There’s a stack of shelves in our spare room that is groaning under the weight of many, many games. Card games, board games, and dice games lie alongside rulebooks for various roleplay games and are frequently pawed over before visiting people, or when we have people over.
Here then is one of the secret reasons why polycules gather: it’s the only way you can guarantee having enough people for a decent game of anything without going down the pub and dragging random people to the table. Most games need at least three or four people to play with any degree of complexity.
It’s one of the highlights of gathering loves, metamours, and kids around; now if only we could pick just one to play…
We’ve been introduced to a few new card games this last week, as we’ve casually extended our geekery in social situations. Lord S has been collecting a vast array of easily transportable games over the last few years, and brought a couple round on Sunday when he dropped by for a catch-up.
The first of these – Love Letter – he also brought to #Tuesday, where it served as social glue for conversations through the night – it’s a simple game ostensibly suitable for 2-4 players, but at one point we had 6 or 7 players round the table. The action is pretty much take a card, play a card, with the aim being to eliminate or hold on to the Princess card by a process of knocking other players out of contention.
It’s a fun system that also proved once more that the former-Lady M has great difficulty in counting cards or reading instructions (first noted while playing Cards Against Humanity). Lord S was heard to opine that it was the first time he had ever had to consider being a games master/referee for a card game. Hilarity ensued.
By way of total contrast we also played Gloom for the first time, and I’ve decided to buy a set for myself as soon as pay day arrives (unless someone is kind and generous and gets it for me first). Not only is Gloom a beautiful set of cards with a simple set of mechanics, but it is first and foremost about telling stories. I wonder why that appeals to me?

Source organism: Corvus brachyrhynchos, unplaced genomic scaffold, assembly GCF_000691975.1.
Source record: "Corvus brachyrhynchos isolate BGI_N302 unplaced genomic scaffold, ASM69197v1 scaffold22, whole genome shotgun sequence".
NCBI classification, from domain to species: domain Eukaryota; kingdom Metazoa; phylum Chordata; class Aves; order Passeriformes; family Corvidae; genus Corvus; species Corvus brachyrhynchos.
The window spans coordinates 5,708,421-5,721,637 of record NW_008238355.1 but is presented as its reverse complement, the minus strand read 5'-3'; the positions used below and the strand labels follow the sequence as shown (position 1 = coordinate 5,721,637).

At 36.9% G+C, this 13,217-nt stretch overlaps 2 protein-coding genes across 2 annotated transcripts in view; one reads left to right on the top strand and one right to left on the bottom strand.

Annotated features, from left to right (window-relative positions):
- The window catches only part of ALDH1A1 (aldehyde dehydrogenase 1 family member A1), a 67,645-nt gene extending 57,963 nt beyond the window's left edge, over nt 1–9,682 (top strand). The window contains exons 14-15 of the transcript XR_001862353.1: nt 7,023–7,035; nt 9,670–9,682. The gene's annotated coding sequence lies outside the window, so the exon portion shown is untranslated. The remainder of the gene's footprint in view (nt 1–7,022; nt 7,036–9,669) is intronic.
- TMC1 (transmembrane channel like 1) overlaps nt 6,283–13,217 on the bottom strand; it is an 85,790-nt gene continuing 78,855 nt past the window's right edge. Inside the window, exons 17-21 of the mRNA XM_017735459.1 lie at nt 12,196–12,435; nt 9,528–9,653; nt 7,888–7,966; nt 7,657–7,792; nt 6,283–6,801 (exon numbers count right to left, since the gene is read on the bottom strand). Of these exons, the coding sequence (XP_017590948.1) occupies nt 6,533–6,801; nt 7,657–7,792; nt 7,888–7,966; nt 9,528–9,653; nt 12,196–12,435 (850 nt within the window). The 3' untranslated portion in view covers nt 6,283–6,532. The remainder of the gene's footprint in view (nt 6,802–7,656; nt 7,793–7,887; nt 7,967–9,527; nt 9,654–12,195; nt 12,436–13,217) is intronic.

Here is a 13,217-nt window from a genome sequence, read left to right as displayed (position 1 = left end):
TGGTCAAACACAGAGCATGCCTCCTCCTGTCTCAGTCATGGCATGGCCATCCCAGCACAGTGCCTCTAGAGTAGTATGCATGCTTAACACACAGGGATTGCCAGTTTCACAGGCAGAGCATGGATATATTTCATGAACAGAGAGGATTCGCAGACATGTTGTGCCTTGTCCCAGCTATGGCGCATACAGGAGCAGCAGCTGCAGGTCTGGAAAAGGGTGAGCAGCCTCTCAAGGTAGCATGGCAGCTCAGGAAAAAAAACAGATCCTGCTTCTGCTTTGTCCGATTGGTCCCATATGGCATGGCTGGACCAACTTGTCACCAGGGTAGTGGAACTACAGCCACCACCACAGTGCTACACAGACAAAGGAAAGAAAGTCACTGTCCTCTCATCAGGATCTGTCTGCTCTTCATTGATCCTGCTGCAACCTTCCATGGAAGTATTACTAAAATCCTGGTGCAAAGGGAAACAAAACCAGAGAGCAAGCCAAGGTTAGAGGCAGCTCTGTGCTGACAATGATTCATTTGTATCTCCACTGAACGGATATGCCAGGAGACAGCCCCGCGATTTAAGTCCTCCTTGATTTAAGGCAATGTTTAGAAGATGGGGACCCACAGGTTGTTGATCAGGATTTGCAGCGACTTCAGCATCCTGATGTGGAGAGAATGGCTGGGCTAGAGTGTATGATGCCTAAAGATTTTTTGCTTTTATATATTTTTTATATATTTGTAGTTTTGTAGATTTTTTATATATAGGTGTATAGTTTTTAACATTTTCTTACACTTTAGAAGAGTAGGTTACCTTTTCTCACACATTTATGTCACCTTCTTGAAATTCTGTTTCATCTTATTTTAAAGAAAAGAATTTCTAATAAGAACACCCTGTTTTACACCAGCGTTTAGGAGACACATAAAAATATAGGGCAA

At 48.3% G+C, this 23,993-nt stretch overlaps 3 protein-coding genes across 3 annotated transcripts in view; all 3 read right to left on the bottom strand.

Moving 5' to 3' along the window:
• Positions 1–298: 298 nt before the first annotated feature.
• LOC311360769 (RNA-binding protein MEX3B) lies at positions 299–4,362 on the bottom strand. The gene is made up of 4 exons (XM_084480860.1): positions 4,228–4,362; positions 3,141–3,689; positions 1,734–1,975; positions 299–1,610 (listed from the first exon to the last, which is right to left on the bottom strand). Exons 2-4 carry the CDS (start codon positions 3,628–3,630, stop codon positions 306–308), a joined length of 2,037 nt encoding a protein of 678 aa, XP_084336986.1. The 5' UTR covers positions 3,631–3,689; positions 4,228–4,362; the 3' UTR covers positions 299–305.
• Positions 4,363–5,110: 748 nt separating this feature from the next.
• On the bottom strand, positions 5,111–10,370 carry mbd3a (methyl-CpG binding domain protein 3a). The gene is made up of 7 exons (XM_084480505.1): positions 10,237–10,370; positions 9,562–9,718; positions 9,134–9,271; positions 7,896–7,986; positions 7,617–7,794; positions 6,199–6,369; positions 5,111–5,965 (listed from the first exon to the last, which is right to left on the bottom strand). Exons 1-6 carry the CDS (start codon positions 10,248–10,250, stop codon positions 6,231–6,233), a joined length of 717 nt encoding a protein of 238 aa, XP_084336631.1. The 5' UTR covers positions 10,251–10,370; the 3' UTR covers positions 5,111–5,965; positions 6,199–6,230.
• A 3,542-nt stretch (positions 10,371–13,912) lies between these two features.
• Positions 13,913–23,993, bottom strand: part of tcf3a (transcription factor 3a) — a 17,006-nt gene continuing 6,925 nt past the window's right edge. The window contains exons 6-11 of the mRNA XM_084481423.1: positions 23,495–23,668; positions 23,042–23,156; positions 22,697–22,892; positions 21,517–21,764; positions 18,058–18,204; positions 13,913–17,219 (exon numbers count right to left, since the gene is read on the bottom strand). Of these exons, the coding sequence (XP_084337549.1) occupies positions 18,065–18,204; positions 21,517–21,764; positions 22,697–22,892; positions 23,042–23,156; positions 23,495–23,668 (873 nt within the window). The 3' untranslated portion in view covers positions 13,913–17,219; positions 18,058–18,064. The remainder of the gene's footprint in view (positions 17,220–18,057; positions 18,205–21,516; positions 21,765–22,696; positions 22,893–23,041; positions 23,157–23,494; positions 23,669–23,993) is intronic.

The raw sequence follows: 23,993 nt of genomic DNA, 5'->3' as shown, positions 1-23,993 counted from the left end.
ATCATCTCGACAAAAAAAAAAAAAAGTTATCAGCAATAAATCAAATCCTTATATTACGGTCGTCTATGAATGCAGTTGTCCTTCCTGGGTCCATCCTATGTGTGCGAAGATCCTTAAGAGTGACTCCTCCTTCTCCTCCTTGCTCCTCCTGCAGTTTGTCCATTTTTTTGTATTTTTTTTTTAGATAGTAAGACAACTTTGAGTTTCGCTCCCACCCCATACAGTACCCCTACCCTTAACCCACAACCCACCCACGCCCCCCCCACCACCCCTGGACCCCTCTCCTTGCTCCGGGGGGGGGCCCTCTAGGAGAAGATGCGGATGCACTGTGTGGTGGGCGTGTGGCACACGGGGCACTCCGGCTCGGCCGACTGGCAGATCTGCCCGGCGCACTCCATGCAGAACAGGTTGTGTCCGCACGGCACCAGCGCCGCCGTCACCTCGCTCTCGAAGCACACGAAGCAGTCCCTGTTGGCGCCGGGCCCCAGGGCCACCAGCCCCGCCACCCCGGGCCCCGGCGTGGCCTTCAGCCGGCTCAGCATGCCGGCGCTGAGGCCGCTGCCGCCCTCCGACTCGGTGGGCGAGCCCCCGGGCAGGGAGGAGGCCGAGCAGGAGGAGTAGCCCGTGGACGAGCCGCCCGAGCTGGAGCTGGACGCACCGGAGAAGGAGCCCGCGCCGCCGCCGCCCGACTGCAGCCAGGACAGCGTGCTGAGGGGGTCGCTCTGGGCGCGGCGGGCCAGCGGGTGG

In Gloom you take control of a Gothically horrible family and your aim is to make their lives as miserable as possible before killing them. The cards also include positive events that you can play on yourself or more usually on other people. When a character has a negative score, they can have a death card played on them – if you have one. The lovely conceit holding the whole thing together though is that rather than just placing cards, you need to tell a rambling story, for which the punchline is the title of the card you wish to play. These include positive cards like “was the toast of the town”, “was enchanted by the circus”, and “purchased a peerage” as well as negative ones like “cursed by the Queen”, “went mildly mad”, and “shunned by society”. Death cards include “burned by a mob”, “baked in a pie”, and “ran out of air”
As we’re all horrible, horrible people we took great delight in fashioning the demise of these dreadful characters, and quickly found the stories interweaving as we picked up and played with throwaway locations, situations and jokes from other players.
Last night we finally got round to playing a game I was given for my birthday. Boss Monster has “The Dungeon Building Card Game” as its strapline, and takes its graphic style from 8-bit computer gaming. I’d heard good things about it, but we hadn’t really had time to explore it. As our hosts for the weekend are seriously into their tabletop games it seemed only fitting to bring it along with us.
We had a bit of a false start setting up – alcohol and overly complicated instructions will do that for you – but found a YouTube play tutorial that made it all a lot easier.
It’s a clever game, with some nice flourishes. Each Hero has flavour text, many of the illustrations give shouts out to famous book covers or film scenes (my favourite is a nod to the classic AD&D DM’s Guide cover), and gameplay is a lot more tactical than you might anticipate at first. This is particularly important when working out whether you want to attract marauding heroes to your Dungeon.
We played two games, with the second being much more assured and competitive, and replay value seems high. Now I’ve got the hang of the setup and play it’ll be a good go-to game to pull out with company and let the geekery flow.
I had an interesting evening yesterday down the pub with Lady M, the ex-Lady M, Charleesi and an old friend we’ll call Lady G and her partner – as you do – and we got on to the topic of games. Lady G used to be part of a tabletop gaming group I used to run many many moons ago, but has little interest in roleplay games these days.
What we did discover though was a shared love of Cards Against Humanity; and that she is also a backer for Exploding Kittens, so plans have now started to get our calendars aligned so we can break out the depravity, or at least the laser pointers, and have some old geeky fun.
This really is starting to almost sound like we have a social life. How very ordinary. I’ll do a review of Exploding Kittens when we get a game or two in, looks fun and best played with a glass or two in hand.